Policy Level Workshop Setting Up Regional Response Mechanism: For SAARC Region, 26-30 January 2015 at Sari Pan Pacific Hotel, Jakarta - Indonesia

Glacial Lake Outburst Flood
in the Hindu Kush-Himalayan Region

Global climatic change during the first half of the twentieth century has had a significant impact on the high mountainous glacial environment. Many big glaciers melted rapidly forming a large number of glacial lakes. Due to an increase in the rate at which ice and snow melted, the accumulation of water in these lakes has been increasing rapidly. Sudden discharge of large volumes of water with debris from these lakes causes glacial lake outburst floods (GLOFs) in valleys downstream. These result in serious death tolls and destruction of valuable natural resources such as forests, farms, and costly mountain infrastructures. The Hindu Kush-Himalayan region has suffered several GLOF events originating from numerous glacial lakes, some of which have trans-boundary impacts.

At least 12 GLOF events have been recorded since 1935 in the Tibetan area of the Himalayas. A GLOF from Sangwang Cho glacial lake at the head-waters of the Nyangqu River in the Yarlung Zangbo basin in Tibet in July 1954 buried the upper valley with 3 to 5 m thick debris.

The flood damaged the city of Gyangze 120 km away, with a peak discharge of 10,000 m3s-1, and the city of Xigaze 200 km downstream. This GLOF released 300 million cubic metres of water and created a 40-metre high surge flood in Nyang Qu River (Xu & Feng 1994). The GLOF that occurred on 11 July 1981 originated from the Zhangzangbo glacial lake in Tibet and caused damage 50 km downstream, destroying three concrete bridges (one in China, one in Nepal, and one at the Nepal-China border) and a long section of the Nepal-China Highway which cost US$ 3 million to rebuild.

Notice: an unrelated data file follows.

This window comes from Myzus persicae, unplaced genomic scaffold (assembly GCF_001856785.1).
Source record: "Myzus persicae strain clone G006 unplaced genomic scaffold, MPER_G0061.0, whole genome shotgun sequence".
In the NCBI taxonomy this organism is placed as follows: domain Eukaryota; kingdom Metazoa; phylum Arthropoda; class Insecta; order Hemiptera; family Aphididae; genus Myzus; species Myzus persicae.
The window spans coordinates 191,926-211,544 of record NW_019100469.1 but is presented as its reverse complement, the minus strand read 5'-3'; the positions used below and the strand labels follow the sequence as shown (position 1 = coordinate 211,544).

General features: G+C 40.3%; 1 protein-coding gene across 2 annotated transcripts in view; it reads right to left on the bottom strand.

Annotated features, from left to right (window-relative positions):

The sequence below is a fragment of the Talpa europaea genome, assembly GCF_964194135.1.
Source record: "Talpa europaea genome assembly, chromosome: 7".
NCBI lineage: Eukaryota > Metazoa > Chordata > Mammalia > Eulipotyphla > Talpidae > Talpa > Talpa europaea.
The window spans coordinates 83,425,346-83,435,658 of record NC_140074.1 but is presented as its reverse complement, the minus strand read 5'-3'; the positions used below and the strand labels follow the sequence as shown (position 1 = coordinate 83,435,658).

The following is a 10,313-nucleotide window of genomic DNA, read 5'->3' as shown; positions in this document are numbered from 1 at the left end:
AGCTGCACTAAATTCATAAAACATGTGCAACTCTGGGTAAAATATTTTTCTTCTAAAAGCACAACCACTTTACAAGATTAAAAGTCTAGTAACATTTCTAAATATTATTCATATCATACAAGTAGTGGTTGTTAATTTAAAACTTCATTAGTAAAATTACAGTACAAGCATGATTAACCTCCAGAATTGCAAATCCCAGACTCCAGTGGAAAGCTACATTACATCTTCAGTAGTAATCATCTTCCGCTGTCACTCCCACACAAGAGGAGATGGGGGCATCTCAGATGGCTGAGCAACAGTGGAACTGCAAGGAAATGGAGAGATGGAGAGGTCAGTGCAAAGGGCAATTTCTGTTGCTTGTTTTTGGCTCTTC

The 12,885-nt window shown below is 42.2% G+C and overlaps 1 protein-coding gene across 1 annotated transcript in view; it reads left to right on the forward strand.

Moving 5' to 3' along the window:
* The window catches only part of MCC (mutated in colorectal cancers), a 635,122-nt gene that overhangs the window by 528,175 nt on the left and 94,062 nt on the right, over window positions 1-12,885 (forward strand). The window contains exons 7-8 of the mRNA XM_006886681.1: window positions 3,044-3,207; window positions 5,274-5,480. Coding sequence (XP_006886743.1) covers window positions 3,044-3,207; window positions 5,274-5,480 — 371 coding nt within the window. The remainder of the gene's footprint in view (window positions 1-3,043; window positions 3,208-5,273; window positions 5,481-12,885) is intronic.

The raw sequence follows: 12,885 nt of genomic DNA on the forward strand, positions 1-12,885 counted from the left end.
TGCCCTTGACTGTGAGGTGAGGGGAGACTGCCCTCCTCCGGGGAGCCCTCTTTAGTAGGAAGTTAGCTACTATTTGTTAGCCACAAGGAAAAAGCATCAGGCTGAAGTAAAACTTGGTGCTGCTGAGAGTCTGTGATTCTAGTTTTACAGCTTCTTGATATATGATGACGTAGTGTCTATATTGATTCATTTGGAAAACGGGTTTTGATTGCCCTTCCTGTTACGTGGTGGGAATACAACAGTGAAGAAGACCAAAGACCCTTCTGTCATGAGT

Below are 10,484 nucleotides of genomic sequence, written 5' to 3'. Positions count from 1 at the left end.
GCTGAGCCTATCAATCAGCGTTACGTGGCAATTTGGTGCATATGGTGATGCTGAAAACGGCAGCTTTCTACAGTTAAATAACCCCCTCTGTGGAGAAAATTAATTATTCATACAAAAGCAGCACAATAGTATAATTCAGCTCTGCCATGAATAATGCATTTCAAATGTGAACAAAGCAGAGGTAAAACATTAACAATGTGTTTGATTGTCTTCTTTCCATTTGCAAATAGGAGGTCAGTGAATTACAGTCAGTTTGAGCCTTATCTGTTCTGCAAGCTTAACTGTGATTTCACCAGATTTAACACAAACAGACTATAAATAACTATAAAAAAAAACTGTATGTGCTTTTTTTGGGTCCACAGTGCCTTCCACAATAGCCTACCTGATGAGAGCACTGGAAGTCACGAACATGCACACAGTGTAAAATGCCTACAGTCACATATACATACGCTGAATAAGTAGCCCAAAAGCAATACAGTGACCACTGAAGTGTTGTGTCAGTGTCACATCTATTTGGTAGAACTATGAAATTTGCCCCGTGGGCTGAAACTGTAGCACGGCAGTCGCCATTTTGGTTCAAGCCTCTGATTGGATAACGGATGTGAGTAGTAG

Thirty-five destructive GLOF events have been recorded in the Upper Indus River system in the past two hundred years, but there have been few catastrophic floods in the recent past (WECS 1987). A GLOF from the Shyok area in August 1929 in the Indus River system extended 1,300 km downstream to Attock and had a discharge greater than 15,000 m3s-1 (WECS 1987).

GLOF events from the Lunana area of northwestern Bhutan damaged the Punakha Dzong in 1957, 1969, and 1994. The latest GLOF in Bhutan was triggered by partial breaching of Lugge Tsho glacial lake.

The GLOF event that occurred on 4 August 1985 from Dig Tsho (Langmoche) glacial lake destroyed the nearly complete Namche Small Hydropower Plant (estimated cost of US $ one and half million), 14 bridges, cultivated lands, and so on. Five GLOF events occurred in Nepal from 1977 to 1998 according to the records and, based on the study of satellite images, evidence of other occurrences in the past has has been found. Six GLOF events (1935 - 1981) originating from Tibet, China, were reported to have damaging effects inside the Koshi River Basin in Nepal.

A recent inventory carried out by ICIMOD and UNEP/EAP-AP shows that there are 3,252 glaciers covering a surface area of 53,23 and 2,315 glacial lakes out of which 26 potential dangerous glacial lakes are in Nepal (ICIMOD and UNEP/EAP-AP 2000). Field studies of the six glacial lakes (Tsho Rolpa, Imja, Thulagi, Lower Barun, Dig Tsho, and Tam Pokhari) in Nepal have been carried out by different organisations. Similarly, the inventory carried out shows that in Bhutan there are 677 glaciers covering 1,316 and 2,674 lakes, out of which 22 are potentially dangerous.

Back To Home